Anne of Avonlea by L.M. Montgomery


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    Book Review: Cure for the Common Life

    Cure for the Common Life
    by Max Lucado
    240 pages (I read an ebook version)
    Thomas Nelson Publishers, 2006

    Do you ever find yourself in a rut? Do you ever feel like something is missing from your life? Like there must be something more you were meant for?

    This book is for you. Max Lucado is offering a cure for a life that feels so much more common than you ever dreamed it would be. What’s the trick? Max says you should live in the “sweet spot”:

    Use your uniqueness (what you do)
    to make a big deal out of God (why you do it)
    every day of your life (where you do it)

    Max walks the reader through considering the desires, passions and abilities that God has placed within them, leads them to evaluate the kind of work God has given them regularly to do, and consider how to use what he’s given them, where he’s placed them, to magnify God and make his name known. What else could be better?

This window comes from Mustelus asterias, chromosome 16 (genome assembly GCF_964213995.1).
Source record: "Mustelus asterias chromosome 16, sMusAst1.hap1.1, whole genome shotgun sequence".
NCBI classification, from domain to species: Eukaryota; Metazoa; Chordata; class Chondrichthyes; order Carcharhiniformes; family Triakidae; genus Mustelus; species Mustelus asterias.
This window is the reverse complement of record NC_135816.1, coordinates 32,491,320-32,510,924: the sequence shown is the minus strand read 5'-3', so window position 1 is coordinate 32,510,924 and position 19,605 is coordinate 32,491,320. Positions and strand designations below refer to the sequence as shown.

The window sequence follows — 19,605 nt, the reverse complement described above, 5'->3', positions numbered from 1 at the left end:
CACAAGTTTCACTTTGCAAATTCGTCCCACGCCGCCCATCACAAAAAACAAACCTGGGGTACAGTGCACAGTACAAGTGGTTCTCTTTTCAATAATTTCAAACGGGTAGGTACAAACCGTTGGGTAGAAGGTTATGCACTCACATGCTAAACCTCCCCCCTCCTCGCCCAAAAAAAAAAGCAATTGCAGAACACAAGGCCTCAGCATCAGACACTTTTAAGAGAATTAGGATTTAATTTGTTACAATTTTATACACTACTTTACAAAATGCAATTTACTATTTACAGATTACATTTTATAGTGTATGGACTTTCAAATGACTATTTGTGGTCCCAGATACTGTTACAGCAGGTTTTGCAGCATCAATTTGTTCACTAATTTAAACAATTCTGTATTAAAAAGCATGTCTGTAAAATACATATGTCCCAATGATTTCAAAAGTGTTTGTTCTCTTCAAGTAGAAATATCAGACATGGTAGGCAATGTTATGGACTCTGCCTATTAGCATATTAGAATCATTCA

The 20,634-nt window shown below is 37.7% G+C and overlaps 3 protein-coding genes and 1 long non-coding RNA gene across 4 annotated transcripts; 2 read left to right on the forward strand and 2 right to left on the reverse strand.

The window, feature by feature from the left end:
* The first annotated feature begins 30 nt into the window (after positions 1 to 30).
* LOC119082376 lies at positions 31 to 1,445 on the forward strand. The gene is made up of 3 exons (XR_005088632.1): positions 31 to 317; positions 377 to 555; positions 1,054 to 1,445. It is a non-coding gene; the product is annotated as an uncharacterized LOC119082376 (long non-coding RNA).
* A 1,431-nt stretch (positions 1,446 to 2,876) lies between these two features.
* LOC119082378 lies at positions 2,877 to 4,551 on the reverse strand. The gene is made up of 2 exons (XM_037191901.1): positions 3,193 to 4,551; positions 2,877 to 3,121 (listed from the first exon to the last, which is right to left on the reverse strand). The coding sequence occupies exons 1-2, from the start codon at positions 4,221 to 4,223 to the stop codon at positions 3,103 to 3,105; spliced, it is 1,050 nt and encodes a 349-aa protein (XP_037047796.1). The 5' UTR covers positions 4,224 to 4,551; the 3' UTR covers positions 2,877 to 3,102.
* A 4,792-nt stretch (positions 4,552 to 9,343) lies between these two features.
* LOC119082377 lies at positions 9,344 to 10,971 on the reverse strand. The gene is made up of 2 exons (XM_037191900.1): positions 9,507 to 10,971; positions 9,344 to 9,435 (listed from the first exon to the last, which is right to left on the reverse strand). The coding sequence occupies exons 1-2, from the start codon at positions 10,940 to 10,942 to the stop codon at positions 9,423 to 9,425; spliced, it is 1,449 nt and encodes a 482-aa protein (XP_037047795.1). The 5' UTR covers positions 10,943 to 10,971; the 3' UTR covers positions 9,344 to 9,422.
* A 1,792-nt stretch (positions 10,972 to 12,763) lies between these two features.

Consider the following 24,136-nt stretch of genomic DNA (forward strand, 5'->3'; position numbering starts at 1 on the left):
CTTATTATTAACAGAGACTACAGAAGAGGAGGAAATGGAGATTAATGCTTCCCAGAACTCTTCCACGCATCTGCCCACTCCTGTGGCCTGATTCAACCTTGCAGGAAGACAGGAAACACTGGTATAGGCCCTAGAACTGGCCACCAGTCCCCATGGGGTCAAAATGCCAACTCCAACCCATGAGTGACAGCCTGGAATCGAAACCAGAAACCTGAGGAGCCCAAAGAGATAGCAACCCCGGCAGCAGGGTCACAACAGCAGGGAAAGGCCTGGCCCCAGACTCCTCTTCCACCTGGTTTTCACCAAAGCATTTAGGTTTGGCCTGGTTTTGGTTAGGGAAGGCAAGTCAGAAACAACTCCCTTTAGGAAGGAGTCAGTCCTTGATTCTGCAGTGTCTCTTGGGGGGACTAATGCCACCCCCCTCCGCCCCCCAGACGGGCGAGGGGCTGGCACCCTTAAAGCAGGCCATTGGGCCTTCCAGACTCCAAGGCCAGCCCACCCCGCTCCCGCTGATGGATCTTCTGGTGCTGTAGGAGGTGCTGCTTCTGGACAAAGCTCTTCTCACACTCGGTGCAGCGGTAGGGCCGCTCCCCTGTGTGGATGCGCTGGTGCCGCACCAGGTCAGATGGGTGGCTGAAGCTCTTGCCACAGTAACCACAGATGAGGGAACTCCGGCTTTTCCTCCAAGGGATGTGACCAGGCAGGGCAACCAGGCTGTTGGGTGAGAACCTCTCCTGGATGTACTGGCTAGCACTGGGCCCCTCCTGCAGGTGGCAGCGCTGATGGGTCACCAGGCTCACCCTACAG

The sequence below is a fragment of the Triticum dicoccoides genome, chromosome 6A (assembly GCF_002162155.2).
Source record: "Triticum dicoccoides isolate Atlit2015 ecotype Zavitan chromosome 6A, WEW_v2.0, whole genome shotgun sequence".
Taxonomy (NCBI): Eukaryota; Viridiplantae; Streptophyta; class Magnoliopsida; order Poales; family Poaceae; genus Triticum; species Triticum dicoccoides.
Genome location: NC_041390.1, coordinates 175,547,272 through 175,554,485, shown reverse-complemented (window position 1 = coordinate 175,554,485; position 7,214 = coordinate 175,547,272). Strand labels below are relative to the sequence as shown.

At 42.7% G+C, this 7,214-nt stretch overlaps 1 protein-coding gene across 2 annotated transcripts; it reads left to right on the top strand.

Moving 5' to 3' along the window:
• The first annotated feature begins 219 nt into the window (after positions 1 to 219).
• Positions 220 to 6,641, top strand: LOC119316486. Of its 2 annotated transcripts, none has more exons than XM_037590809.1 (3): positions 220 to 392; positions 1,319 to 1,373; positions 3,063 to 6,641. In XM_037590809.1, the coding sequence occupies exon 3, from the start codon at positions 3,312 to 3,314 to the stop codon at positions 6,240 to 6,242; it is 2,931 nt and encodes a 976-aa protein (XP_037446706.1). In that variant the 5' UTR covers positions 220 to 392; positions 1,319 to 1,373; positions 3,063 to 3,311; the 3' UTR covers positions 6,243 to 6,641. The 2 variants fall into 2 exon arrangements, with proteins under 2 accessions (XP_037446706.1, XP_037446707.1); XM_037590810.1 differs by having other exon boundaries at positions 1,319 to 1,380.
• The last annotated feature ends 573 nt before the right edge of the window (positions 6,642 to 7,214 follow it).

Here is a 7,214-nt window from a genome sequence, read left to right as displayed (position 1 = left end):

In a world that loves big things: lottery winners, the Kardashians, Mark Zuckerberg (Facebook founder and CEO) and other nobodys-to-somebodys stories, it’s refreshing to read from one who elevates the importance of small things. Not many of us are going to make a large imprint across our nation, but we all have the opportunity to make large impacts on a small amount of people by making small, prayerful, faithful and joyful efforts to make much of God in the life he’s placed us, each and every day.

    I thoroughly enjoy reading Max Lucado. My appreciation for his books dates back 15 years. I’ve read and benefited from Six Hours One Friday, In the Eye of the Storm, When God Whispers your name, Traveling Light, Just Like Jesus and many, many more.

    Cure for the Common Life was no different. Max Lucado has an easy reading style, is a master illustrator, and creatively highlights and teaches biblical truth and values.

    The publisher provided me with a complimentary copy of this book through BookSneeze® for purpose of review. It was not required that I give a positive review.